tried not to let them gain ground, tried to keep that pain buried deep where it
wouldn’t hurt Raven or Claire, but Jade was frustrated and angry…and jealous. 
Raven didn’t do the Air Elemental thing anymore, not much anyway. It still hurt.

“Mom. Please…”
Jade felt the hurt rise in her heart. She couldn’t take another talk about her
shortcomings, not after the night she’d had.  Glancing over at the television
and Claire sprawled out on the couch, Jade couldn’t help but feel the anger and
jealousy again.  Raven and Claire got the best of mom and dad.  The looks, the
power.  Jade got a biggish nose and strong jaw, and nothing of the universe. No
Earth. No Fire. No Water. And sure as heck no Air.

“What do you want
me to say?” Amy Gray asked the question in earnest. With Lawrence dead, she
felt like she’d been treading water in a raging river and heading for a
waterfall. Her babies were young women now, and she was as confused as they
about what to expect. Her husband’s killer wanted something from the Elementals,
from her family, from her babies. Years ago after Lawrence’s death, she took
the life insurance money and fled from the city to a small town in the middle
of nowhere. Using her Aunt Bertha’s name on the mortgage, Amy did everything she
could to hide.

Now she watched
her daughter and wondered if it had been enough.  Who would protect Jade if
none of the gifts of the universe settled on her shoulders?  It was hard enough
scrabbling away from the enemy
when you have  

“Just tell me it
comes with age. Tell me I’ll have some sort of gift!” Jade pleaded desperately.
When Claire, listening in on the conversation, snorted, Jade clenched her jaw and
bit her lip to keep from saying something to Claire that she would regret.

“When you were
born, I felt the universe move through you. That’s all I can say. I don’t know
how it works, only that some of us touch the universe and others don’t. Aunt
Juliet never manifested power, and yet she lived a long and happy life,” Amy
trailed off, thinking of Bertha alone in Denver sorting out her sister’s
affairs.  Bertha always knew the right thing to say to the girls, even if they
didn’t want to hear it.

Jade sighed and
stood, “I guess I’d better get ready for work.”

Amy said, “I need
to make a few deliveries today. Lunch at eleven? I’ll make egg salad.”

“Sure.” Jade couldn’t
help the hate that sickened her heart when Claire snickered from the couch.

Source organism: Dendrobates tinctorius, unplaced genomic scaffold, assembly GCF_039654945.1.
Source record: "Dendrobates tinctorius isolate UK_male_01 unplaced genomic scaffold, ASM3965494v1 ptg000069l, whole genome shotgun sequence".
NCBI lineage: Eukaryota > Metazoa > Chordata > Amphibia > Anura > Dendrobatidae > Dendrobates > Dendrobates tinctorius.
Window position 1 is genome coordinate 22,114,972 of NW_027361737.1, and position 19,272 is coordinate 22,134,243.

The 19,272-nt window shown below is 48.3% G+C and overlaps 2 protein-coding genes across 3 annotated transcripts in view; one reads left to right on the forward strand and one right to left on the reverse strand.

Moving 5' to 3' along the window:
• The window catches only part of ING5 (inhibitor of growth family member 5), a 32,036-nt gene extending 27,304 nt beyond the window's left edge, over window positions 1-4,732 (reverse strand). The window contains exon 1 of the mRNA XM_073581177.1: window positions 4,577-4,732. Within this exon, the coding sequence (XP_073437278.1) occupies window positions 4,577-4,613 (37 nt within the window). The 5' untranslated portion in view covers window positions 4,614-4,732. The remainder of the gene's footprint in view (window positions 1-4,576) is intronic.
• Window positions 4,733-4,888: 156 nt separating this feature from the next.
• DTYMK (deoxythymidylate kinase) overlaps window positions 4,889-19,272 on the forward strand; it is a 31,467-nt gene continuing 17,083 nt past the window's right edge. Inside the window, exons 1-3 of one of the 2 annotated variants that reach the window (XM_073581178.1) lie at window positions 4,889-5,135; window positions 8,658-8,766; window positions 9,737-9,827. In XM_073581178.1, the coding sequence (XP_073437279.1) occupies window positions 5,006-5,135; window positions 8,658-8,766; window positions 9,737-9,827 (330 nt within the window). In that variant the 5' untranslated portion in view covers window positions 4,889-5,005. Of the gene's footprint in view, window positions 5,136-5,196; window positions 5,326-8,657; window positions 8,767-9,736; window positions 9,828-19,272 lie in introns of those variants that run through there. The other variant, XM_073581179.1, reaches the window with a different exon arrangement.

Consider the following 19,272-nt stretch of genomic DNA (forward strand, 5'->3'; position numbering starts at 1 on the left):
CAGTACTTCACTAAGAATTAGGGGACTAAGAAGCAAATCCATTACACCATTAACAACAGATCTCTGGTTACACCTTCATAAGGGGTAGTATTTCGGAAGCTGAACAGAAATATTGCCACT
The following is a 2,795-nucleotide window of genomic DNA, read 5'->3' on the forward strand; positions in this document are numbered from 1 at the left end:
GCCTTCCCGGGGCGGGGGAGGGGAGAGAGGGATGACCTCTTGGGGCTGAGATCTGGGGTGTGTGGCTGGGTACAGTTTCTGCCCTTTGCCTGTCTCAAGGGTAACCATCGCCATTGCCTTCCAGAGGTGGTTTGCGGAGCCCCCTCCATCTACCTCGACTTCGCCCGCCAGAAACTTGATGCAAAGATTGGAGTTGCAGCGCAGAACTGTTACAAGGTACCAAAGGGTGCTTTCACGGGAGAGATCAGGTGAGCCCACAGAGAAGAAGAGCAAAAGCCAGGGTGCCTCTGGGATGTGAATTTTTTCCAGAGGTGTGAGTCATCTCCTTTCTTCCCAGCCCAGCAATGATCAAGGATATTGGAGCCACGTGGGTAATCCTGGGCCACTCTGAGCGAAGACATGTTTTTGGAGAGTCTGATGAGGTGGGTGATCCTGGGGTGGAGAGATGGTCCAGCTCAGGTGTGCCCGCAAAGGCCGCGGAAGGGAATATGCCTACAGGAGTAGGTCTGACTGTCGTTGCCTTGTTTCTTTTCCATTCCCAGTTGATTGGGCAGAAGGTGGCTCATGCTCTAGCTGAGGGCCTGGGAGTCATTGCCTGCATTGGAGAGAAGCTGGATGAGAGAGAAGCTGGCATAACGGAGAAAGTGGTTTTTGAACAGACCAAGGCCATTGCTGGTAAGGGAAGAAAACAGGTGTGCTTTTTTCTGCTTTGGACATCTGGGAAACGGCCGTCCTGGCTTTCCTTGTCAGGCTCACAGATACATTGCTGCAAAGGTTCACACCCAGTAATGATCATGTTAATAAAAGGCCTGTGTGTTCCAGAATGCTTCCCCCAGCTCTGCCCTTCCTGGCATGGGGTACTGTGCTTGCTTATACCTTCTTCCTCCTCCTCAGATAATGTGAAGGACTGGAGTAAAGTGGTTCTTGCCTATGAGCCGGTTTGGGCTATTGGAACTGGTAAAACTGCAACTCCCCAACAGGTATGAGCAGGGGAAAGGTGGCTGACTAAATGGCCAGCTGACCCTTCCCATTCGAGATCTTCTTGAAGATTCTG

She was grateful
when Mom said, “That’s enough from you young lady. Turn that television off
this instant. There’s enough cruelty in the world. I won’t have my daughters
turning on each other.”

Claire whispered,
just loud enough for Jade to hear as she walked by, “Are you sure she
your daughter?”

Jade rushed to the
bathroom in anguish, because she
wondered before if she was a
natural daughter to Lawrence and Amy Gray. Claire and Raven always joked that
Jade was a changeling or adopted. Her three sisters had raven hair and green
eyes. Jade’s hair was red and her eyes amber. She was gawky and gangly. Claire’s
whispered words rolled again in her mind. She turned the water on and stepped
into the shower, tears washing her cheeks even as the water skimmed along her

Water. Claire.  It
annoyed Jade that she was right now standing in Claire’s element. She shampooed
her hair at super speed and quickly washed, grabbing her towel to dry off in
the shower.

She hugged her mom
on her way out the door.  Claire pretended to be asleep on the couch. Jade knew
her sister would blame her for the end of her morning television, even if it
was Claire’s own big mouth that got her punished.

Jade hopped into
Bertha’s car, grateful for her great aunt’s generosity in sharing her car. It
was a twenty minute drive into town. The woods along the edge of their property
shadowed the driveway, creating sinister shapes in the near-dawn light. Jade
shivered as she passed through the darkest of the shadows, her car lights
steady against the road. She could swear that someone was standing among the
trees.  She drove slower, trying to make out the shadows.  Her shoulders tensed
when a shadow seemed to separate from a tree, but then she had driven by.

Looking in the
rear-view mirror, she tried to see what it was…whether someone was watching the
house. She could swear there was someone out there.


BOOK: A Time To Kill (Elemental Rage Book 1)
7.87Mb size Format: txt, pdf, ePub